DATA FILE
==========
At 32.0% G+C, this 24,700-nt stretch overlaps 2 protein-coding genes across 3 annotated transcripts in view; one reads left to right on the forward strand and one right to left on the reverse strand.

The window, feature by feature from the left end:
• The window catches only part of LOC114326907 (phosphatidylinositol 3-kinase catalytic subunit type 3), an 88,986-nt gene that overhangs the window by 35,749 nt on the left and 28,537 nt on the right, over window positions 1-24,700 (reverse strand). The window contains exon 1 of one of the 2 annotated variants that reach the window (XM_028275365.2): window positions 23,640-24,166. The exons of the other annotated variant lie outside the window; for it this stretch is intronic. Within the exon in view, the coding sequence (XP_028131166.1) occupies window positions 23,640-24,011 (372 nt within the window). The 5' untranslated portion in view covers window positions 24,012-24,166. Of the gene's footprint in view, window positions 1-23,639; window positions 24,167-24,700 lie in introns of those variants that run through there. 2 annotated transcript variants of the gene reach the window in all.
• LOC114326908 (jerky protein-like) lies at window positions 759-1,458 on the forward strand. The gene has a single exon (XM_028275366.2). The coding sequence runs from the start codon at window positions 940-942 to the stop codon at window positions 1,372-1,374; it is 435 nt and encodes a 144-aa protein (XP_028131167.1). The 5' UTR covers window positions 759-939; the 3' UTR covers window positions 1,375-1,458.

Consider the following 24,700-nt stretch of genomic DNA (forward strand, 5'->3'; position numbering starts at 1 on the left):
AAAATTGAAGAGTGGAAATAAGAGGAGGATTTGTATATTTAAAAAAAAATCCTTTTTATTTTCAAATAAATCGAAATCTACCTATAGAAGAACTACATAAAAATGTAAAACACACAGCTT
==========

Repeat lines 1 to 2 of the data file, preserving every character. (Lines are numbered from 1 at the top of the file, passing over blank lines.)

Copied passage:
At 32.0% G+C, this 24,700-nt stretch overlaps 2 protein-coding genes across 3 annotated transcripts in view; one reads left to right on the forward strand and one right to left on the reverse strand.

The window, feature by feature from the left end: